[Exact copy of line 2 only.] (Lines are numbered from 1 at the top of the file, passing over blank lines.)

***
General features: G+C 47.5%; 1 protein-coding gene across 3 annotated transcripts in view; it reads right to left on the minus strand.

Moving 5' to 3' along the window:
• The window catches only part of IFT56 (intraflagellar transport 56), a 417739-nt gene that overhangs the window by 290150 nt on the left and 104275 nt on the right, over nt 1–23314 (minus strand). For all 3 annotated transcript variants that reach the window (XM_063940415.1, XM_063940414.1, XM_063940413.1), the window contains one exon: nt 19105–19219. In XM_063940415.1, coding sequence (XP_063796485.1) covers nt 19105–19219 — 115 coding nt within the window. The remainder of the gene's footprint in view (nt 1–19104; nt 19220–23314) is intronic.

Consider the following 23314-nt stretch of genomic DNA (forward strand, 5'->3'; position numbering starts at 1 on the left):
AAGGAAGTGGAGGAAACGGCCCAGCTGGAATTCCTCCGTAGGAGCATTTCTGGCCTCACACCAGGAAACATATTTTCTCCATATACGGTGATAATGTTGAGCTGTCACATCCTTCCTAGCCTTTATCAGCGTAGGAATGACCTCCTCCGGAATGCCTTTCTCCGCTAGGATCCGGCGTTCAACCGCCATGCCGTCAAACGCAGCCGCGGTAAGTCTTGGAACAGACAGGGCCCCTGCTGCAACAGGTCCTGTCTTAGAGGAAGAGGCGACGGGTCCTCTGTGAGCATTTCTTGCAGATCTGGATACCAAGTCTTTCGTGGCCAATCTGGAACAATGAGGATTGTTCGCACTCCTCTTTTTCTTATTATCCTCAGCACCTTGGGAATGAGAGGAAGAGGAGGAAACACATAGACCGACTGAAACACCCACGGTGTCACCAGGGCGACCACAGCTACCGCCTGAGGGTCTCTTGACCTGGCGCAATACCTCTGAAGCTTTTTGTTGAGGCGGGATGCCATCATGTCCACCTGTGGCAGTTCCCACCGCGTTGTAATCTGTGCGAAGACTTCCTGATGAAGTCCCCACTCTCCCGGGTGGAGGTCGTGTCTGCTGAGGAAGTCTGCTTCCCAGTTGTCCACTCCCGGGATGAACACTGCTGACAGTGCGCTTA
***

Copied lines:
Moving 5' to 3' along the window: